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looking for advice about freelance scientific editing
July 25, 2011 7:09 PM   Subscribe

looking for advice about freelance scientific editing

I am a full-time research scientist and have recently started thinking about picking up some freelance scientific editing work (i.e. proofreading and copy-editing scientific papers, theses, conference abstracts etc.), both as an extra source of income and to keep my writing skills sharp. I know that we have an abundance of both science types and publishing/literary types here at mefi, so I'm wondering if anyone can offer any advice.

A brief search brings up a few businesses that purport to act as a middle-man between freelance editors and those looking to buy their services:

http://www.writingeditingservices.com/
http://www.stallardediting.com/
http://www.bluepencilscience.com/

Can anyone offer any insight as to the reputation of these services, or offer an opinion as to whether it would be a good idea to approach them?

I also see results for websites of individual editors e.g.

http://josephzeni.com/FreelanceScientificEditing.html

Would setting up such a website myself be a better idea than going through an agency? I am quite comfortable with web development, so I feel that if I went down this route I could play the SEO/adwords/social networking game quite well.

I would be very grateful for any advice, words of encouragement, or words of warning. To give you a little bit of background; I have a degree and a PhD in computational genetics, and five years' postdoctoral experience. I have published several first-author papers in international journals, and currently work at a top-tier UK university. I have made this question anonymous because I'm not sure what my department's view on this kind of work would be; however, I'll be watching the responses carefully so please ask for more information if relevant and I'll follow up via the mods.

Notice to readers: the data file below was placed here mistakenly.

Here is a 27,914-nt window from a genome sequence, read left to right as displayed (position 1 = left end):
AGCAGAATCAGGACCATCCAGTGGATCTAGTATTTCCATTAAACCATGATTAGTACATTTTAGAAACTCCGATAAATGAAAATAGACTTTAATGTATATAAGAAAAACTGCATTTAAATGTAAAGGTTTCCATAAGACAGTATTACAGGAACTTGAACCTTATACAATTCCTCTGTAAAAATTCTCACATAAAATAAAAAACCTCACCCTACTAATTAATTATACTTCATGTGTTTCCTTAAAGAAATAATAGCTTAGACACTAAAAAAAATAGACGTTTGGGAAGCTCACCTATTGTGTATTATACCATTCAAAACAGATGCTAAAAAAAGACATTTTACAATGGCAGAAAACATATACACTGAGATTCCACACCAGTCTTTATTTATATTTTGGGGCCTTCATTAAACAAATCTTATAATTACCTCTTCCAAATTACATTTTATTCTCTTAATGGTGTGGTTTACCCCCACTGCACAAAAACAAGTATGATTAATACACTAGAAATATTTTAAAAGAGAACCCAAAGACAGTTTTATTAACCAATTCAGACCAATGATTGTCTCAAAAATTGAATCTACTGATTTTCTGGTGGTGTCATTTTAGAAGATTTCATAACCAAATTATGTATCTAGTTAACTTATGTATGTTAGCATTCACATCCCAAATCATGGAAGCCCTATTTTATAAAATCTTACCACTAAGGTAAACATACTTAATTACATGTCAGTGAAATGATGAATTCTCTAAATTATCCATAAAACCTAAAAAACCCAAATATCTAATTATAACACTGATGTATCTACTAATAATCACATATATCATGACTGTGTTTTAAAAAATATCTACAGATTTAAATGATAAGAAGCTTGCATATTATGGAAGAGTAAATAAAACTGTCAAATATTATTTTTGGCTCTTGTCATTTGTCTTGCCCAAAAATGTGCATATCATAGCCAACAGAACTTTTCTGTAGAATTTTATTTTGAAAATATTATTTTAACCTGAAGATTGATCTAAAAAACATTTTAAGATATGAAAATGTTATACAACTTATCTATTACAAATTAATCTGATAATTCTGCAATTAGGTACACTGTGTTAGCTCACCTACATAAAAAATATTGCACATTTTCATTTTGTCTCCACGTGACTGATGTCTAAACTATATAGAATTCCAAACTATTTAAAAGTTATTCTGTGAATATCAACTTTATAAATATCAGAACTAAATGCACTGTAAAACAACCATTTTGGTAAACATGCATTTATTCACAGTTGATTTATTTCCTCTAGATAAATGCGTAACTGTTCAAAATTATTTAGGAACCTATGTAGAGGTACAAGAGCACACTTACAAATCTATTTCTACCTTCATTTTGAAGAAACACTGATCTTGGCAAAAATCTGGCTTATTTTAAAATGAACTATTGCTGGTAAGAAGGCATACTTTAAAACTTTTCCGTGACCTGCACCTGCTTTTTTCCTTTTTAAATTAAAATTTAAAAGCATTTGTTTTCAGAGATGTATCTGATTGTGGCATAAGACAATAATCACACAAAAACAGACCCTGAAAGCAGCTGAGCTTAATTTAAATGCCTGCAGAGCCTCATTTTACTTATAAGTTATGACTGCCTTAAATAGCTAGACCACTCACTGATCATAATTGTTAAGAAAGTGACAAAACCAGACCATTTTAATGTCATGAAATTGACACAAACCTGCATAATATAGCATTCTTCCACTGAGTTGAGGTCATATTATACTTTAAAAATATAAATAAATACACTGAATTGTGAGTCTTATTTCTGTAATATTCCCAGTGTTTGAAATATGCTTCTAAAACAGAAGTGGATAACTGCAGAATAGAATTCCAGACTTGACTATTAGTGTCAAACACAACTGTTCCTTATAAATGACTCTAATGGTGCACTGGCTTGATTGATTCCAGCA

posted by anonymous to Work & Money (3 answers total) 11 users marked this as a favorite
 
I’m a freelance medical writer and have worked with copy editors (at fulltime jobs), etc. at companies. To be honest (I don’t know what your ultimate goals are other than “keeping sharp,”) but there is more money as a writer if you have interest in that market.

You can set up a website. However, to have people find you, I would highly recommend you use LinkedIn and list your specialties, including your PhD, and people will find you. Also, you can attach your web page to your LinkedIn (there is a space for that within LinkedIn). Trust me your LinkedIn info can outSEO any of the web pages, and lots of companies use LinkedIn to find people to work with at this point.

I can’t speak to those particular companies, but to approach them you can send out a brief letter of introduction. My letter is only a few sentences, I list a specialty (or areas that I want to work in and have worked in), and a brief bullet list of services I offer, andc ontact info. Also, there are lists out there of medical communication companies and you could try them, too, as potential companies to work for as a freelancer.

Words of warning (unless you are just starting): YOU should set your own rate (decide what you want as an hourly rate) rather than having a company tell you they pay X for a project. If it meets your rate, then take it and if it does not, walk.

Feel free to drop me a memail and I can point you to some resources, such as a list of some of these companies, etc.
posted by Wolfster at 7:37 PM on July 25, 2011 [1 favorite]


I can't comment on any of your mentioned companies but generally speaking, going through an agency means you get screwed on rates/credibility. Going through an agency IMO would not reflect well on you within your department.

I think (particularly) given your standing, you should set yourself up on your own, and as mentioned use LinkedIn.
posted by mleigh at 11:50 PM on July 25, 2011


You must know the style manual(s) used in your field very, very well, with all their picky nuances (e.g., how tables and such must be formatted, preferred abbreviations, etc.). You don't mention it as part of your background, but that knowledge is what your clients will be paying for.
posted by Wordwoman at 7:36 AM on July 26, 2011 [1 favorite]


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